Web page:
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Police’s brutal ferocity can’t be stopped by an unpopular regime

Written By: Nazmul
17/02/2016 18:49
Police Brutality

The father of the modern British police, Sir Robert Peel, must be turning in his grave to learn about the brutal ferocity and nefarious unlawful activities of some members of the Bangladesh police. Serving twice as Prime Minister of the United Kingdom, Sir Robert was of the view that the police are members of the public who are paid to give full-time attention to duties in the interests of community welfare.

When 148 people were killed in “crossfire” and in the custody of law enforcers, as it happened in 2015, it may not be an overstatement to aver that our People’s Republic under the present Awami League regime is being transformed into a de facto police state where a government exercises its authority arbitrarily through the power of its law enforcing agencies. According to the human rights watchdog Ain O Salish Kendra (ASK) report dated 30 September 2015, claiming 107 lives, the “crossfire” incidents involved police 55 times, Rapid Action Battalion 32 times, police and detectives 11 times and other agencies nine times. []

A tea shop owner, Babul Matubbar, 45, who sustained burn injuries as a police informant hit his kerosene stove causing the fire, died at Dhaka Medical College Hospital on 5 February, the Dhaka Tribune, the Independent, The Daily Star and the New Age reported. Babul was admitted to the burn unit in a critical condition as 95 per cent of his body was burned following the incident that took place in the capital’s Mirpur area as the victim declined to pay him toll.

Babul’s son Monir Hossain Raju said that before dying, his father had managed to identify Sub-Inspector Shreedham Chandra Halder and a police informant named Delowar Hossain as some of those involved in the attack. Apart from blaming the police for being directly involved in setting fire to Babul’s body, the family also criticised the police’s role in the aftermath of the incident. They claimed that the police had denied severely injured Babul medical treatment and detained him at the police station for around an hour, before finally letting him go.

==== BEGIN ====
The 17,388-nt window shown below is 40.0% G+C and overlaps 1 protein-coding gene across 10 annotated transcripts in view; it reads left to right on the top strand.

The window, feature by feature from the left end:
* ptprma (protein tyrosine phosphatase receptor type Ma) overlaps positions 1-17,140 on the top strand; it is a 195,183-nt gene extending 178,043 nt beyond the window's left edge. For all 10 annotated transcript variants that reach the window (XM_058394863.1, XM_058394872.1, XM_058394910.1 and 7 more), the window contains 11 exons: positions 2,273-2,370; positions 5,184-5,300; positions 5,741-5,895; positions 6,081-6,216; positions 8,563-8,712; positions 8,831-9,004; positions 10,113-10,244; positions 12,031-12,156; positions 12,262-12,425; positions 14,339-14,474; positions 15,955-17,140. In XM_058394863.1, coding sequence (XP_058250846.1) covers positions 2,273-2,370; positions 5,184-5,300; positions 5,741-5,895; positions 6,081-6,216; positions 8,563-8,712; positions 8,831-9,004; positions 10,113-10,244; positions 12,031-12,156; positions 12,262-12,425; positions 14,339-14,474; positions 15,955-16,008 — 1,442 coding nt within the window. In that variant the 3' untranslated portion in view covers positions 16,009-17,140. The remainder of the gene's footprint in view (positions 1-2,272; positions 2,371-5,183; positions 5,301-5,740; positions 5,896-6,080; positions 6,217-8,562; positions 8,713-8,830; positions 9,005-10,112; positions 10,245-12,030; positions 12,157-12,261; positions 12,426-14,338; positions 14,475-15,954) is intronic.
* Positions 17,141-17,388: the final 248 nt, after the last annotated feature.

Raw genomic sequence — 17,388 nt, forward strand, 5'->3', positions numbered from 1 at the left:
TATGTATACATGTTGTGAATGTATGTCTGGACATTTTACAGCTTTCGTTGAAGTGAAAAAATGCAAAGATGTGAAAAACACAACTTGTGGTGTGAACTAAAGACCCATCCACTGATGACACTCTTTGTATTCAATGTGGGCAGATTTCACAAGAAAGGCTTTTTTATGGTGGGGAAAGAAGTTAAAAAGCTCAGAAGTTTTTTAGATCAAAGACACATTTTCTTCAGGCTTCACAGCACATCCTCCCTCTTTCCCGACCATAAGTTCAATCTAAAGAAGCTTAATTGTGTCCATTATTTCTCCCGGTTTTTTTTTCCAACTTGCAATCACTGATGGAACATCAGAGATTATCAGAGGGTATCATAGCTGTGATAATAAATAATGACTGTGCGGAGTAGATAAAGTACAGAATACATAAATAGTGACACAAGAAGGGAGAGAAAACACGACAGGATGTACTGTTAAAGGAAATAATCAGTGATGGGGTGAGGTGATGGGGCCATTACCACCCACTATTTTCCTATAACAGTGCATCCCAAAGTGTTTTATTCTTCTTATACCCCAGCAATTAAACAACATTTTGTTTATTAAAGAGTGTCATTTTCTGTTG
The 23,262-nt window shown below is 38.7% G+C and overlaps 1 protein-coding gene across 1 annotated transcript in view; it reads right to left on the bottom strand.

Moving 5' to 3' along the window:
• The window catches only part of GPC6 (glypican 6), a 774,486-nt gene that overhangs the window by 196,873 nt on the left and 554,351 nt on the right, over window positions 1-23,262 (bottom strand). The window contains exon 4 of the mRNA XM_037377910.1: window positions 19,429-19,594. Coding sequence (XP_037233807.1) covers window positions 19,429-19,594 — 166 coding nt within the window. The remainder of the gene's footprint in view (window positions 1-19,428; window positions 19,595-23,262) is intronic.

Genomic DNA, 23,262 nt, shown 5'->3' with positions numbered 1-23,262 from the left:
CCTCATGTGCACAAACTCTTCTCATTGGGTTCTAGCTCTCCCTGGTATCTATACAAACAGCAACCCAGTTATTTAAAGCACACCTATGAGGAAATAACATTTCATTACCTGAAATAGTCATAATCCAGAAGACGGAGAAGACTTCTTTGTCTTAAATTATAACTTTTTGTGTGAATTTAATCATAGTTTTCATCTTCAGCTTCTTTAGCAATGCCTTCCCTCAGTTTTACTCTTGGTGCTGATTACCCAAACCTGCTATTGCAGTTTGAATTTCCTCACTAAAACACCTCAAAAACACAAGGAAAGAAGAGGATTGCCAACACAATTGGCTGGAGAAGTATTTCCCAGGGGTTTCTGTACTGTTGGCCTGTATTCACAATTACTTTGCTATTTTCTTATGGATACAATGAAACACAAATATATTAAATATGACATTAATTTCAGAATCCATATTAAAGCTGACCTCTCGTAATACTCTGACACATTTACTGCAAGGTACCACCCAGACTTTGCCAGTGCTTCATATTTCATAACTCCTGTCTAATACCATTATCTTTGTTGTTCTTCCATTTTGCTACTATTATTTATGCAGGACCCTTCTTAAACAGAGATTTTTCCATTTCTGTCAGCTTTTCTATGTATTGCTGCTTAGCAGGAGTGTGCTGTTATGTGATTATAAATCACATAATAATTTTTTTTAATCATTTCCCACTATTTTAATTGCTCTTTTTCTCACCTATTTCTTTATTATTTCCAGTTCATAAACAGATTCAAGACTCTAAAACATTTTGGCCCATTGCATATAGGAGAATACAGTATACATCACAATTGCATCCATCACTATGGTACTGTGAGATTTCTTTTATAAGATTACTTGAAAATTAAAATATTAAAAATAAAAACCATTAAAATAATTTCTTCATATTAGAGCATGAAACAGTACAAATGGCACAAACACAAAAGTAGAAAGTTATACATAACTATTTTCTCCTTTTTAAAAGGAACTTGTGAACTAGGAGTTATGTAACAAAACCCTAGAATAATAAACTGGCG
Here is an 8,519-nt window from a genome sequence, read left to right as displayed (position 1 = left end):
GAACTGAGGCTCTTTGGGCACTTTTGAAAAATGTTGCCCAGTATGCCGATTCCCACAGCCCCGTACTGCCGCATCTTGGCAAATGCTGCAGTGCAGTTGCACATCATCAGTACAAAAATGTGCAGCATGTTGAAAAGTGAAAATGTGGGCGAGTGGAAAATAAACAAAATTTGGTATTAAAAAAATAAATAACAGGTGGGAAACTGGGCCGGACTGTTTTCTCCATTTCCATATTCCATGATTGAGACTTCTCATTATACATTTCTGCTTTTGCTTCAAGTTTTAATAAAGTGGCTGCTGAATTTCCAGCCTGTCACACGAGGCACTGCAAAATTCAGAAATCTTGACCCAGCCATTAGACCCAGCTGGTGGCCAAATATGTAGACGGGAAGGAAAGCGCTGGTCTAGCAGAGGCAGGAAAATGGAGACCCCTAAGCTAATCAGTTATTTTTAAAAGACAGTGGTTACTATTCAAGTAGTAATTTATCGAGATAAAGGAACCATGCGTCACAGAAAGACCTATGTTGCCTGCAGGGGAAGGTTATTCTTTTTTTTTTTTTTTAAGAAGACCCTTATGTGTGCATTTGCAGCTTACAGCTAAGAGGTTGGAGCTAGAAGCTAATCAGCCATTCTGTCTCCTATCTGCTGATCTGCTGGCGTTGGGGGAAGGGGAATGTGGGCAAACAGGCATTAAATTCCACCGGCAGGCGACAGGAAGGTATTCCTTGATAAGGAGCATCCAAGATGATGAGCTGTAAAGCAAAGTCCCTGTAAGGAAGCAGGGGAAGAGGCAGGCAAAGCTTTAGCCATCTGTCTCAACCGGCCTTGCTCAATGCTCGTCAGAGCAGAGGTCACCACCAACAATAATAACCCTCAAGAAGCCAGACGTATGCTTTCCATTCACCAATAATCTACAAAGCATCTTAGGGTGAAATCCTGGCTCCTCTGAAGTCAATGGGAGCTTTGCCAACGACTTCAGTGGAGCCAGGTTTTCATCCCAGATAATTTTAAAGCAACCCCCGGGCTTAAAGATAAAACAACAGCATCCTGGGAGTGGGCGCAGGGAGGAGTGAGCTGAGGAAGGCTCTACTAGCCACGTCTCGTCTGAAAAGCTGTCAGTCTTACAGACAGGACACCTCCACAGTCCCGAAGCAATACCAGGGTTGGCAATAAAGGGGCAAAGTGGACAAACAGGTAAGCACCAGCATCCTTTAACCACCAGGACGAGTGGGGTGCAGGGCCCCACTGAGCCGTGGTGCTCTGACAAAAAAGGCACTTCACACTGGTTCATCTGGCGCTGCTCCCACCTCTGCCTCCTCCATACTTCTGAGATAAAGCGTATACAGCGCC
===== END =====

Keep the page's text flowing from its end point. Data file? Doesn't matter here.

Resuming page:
Babul’s son Raju said that the death of his father was a part of conspiracy as Babul had long been protesting the drug trade of one Parul, who operated her business beside the tea stall owner’s house in Block H of Mirpur 1. Babul had asked Parul – who lives beside his house – to stop her drug trade in the area as the addicts regularly came to his tea stall looking for cannabis and even went inside his house, threatening the safety of his daughters. Raju added that Parul and her associates had threatened his father, saying the police would never come to his aid as the drug dealers had a good arrangement with the law enforcers.

While the National Human Rights Commission Chairman Prof Mizanur Rahman said a man had to die because of “outrageous and illegal” activities of police. “It’s a shame for the whole nation. The outrageous behaviour of police has reached an excessive level”. Although police officials initially denied any involvement of the force members in the death of the tea vendor, five policemen of Shah Ali Police Station —- Dhiman Chandra Howlader, Mominur Rahman Khan and Niaz Uddin Molla, ASI Debendra Nath and constable Jasim Uddin—-were closed.But Home Minister Asaduzzaman Khan Kamal claimed that no police members were involved in the incident.

Just a few weeks ago a police officer beat up and severely injured Bikas Chandra Das, a City Corporation officer; and Golum Rabbi, an officer of Bangladesh Bank, was physically tortured by Masud, a sub-inspector of DMP and his team.

Police is the function of that branch of the administrative machinery of government which is charged with the preservation of public order and tranquility, the promotion of the public health, safety, and morals, and the prevention, detection, and punishment of crimes. [Vide Black’s Law Dictionary and http:/]. One abbreviation on the Internet depicts them as individuals dedicated to “Protection Of Life In Civil Establishment”; regrettably, in our milieu their conduct and dealing with the public are miserably at variance with what is expected of them as per recognised principles and standards.

An unpopular and reviled semi-elected government, like a toddler, fears its own shadow; so is the case with this regime, whose 154 MPs were not elected, and hence not accepted by at least half of the body politic. This is why it resorts to suppress and repress the opposition through the law enforcement agencies giving them unlimited liberty so they can act with impunity, and without accountability.

The remedy lies in complete policy reversal, which means inflexible exemplary punishment, which an unpopular, undemocratic government can never do, unfortunately.

From Weekly Holiday, 12.02.16


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